I must confess, World of Goo slipped under my radar when it was first released back in October 2008. As a gamer, it can be tough to keep up with all of the new releases in a given week and harder still to play them all. These days, though, it’s hard not to notice 2D Boy’s E-rated, 1500 point, physics-based puzzle game. After all, IGN.com recently named it their 2008 Nintendo Wii Game of the Year, and Eurogamer ranked it among the 10 best games of the past year for any system. It’s rare to see a low-cost downloadable game created by a small development team get so much good press. It was definitely an eye opener, so I recently set out to see what all the hype was about.
Gameplay (5 out of 5)
Like so many great games before it, World of Goo features deceptively simple yet addictive gameplay. The ultimate goal in each of the five main chapters of the game is to build various structures using balls of goo. The goo spheres connect to each other in a typically triangular fashion, with each ball connecting with two or three others to form a new structure. The game relies heavily upon the principles of physics, so you always need to make sure that you have a firm foundation or else your structure will come crashing down and all your hard work will be for naught. Furthermore, different colored goo balls behave differently when set. For example, the red ones inflate like balloons and can raise structures into the air and the clear ones are like water drops that hang down. It can be quite challenging and even frustrating at times, but it’s also immensely addictive. It will royally tick you off, but that won’t keep you from coming back and trying again and again. In addition to the main game, there is also a side game called the World of Goo Corporation. The goal is to build as tall a tower as possible using the extra goo balls you collect throughout the main chapters.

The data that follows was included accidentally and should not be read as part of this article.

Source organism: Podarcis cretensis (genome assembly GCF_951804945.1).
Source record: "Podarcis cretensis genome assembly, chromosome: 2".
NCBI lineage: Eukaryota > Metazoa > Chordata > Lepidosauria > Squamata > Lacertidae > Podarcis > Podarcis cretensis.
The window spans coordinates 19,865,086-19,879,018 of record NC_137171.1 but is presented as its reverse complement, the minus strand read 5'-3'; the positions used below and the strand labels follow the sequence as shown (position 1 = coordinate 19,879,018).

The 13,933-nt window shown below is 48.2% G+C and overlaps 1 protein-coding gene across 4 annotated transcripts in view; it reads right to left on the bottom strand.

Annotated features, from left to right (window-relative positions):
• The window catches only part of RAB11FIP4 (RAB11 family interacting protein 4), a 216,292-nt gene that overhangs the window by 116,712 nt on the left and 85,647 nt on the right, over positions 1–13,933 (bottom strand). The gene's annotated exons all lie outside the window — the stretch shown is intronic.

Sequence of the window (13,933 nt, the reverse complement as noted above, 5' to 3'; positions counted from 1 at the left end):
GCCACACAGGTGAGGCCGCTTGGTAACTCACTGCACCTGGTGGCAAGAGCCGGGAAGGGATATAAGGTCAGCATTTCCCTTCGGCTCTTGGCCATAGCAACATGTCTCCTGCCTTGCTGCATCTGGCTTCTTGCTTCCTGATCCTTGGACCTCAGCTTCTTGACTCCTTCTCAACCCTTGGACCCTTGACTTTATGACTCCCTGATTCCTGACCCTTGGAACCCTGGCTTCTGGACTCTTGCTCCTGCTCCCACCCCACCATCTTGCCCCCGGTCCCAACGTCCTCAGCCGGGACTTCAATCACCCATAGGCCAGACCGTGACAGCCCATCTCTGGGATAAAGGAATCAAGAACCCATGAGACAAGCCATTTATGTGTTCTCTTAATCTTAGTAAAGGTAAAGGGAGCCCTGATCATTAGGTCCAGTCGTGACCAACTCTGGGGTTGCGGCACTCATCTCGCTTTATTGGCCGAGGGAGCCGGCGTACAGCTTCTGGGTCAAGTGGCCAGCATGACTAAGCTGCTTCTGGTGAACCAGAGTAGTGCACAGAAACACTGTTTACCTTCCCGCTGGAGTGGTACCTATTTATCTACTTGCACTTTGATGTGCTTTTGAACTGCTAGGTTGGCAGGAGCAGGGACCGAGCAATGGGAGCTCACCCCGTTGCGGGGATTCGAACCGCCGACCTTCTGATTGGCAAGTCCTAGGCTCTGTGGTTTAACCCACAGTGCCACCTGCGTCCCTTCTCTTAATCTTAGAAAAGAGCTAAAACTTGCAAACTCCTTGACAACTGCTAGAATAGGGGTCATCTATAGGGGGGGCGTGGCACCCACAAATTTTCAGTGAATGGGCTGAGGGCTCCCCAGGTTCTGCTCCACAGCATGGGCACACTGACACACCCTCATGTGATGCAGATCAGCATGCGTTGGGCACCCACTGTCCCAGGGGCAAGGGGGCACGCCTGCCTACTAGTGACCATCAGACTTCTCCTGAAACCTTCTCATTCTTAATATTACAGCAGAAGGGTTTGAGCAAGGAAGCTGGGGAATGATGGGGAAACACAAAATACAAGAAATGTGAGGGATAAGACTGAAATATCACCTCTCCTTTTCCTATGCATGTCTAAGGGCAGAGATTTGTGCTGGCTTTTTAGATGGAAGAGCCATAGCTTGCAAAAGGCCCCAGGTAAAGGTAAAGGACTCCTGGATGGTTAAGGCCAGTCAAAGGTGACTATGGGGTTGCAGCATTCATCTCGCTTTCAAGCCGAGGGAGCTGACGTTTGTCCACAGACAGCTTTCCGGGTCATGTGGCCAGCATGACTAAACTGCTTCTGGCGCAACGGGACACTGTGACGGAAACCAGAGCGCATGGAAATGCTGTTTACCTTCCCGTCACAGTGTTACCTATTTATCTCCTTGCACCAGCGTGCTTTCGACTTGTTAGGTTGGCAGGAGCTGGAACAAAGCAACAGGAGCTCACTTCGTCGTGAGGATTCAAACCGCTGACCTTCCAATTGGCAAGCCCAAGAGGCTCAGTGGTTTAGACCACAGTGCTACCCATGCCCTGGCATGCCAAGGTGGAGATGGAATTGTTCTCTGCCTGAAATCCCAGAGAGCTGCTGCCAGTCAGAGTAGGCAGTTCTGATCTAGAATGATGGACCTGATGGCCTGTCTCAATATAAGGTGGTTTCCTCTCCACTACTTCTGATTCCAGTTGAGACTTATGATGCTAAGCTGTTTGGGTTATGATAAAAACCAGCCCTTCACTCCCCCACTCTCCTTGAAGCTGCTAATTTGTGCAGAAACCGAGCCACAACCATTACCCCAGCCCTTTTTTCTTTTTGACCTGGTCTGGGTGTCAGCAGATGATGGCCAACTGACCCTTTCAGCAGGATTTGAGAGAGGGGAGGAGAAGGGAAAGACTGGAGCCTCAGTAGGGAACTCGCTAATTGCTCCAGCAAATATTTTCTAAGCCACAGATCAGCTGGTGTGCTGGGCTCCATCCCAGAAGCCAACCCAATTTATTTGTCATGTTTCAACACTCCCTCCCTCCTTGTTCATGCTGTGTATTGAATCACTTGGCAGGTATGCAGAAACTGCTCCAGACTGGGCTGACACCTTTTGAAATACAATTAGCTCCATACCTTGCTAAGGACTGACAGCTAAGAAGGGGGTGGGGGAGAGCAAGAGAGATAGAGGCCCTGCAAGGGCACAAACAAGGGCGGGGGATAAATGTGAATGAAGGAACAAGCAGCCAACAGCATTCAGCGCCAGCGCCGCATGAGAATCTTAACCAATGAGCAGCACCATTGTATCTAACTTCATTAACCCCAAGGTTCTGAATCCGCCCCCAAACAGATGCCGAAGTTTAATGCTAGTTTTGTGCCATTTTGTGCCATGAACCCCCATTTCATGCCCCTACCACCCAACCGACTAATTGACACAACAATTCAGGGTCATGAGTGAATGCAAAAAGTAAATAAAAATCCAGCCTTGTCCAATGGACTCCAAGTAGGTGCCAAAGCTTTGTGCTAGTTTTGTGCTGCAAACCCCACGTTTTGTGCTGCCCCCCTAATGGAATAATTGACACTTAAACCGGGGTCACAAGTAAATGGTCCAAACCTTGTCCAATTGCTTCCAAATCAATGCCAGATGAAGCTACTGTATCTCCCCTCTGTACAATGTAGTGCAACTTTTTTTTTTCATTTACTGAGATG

Controls (4 out of 5)
World of Goo uses the Wiimote alone to control things, and in many ways it acts like a mouse in this game. You move the remote around to relocate the cursor and press and hold either the A or B button to pick up a goo ball. Then you move it around to the desired location and release the A-button to attach it to your structure. While it is easy to pick up and learn, it doesn’t always feel as precise as one would like it to be. It’s too easy to wind up putting the goo ball in the wrong place because of a slight hand-twitch. It’s not annoying enough to really hamper my enjoyment of the game, but it is nonetheless a noteworthy issue.
Graphics and Sound (4 out of 5)
Because of the nature of the game, the small development team and the size limitations of WiiWare files, World of Goo uses stylized graphics that actually work quite well. The game has a charming, hand-drawn look to it. Musically, the game features an impressive soundtrack that walks the line between an epic orchestral feel and a cartoony one. The title screen song, for example, sounds like something fresh out of The Nightmare Before Christmas. Along with the impressive tunes, the sound effects caught my fancy, especially the cheery sounds of the goo balls themselves, which are reminiscent of the Pikmin characters or the cast of de Blob. It isn’t technically impressive, but the game does look and sound appealing enough, especially considering it’s a downloadable title.
Overall Rating (5 out of 5)
Ultimately, World of Goo is an incredibly fun game, but is it the best Wii game of 2008? Truthfully, no, I don’t believe it is. While it is an immensely addictive puzzle game, the controls are a little touchy at times and the game can occasionally grow frustrating. Also, because it is a WiiWare title, it doesn’t really have the depth or longevity of a retail release like Super Smash Bros. Brawl or Mario Kart Wii. In my opinion, World of Goo just comes up short against games like those, and it really isn’t head and shoulders above Tetris Party or Mega Man 9 among 2008 WiiWare releases either. Download it, but make sure you temper your expectations first. World of Goo isn’t the Game of the Year, but it is definitely a thoroughly enjoyable puzzle title.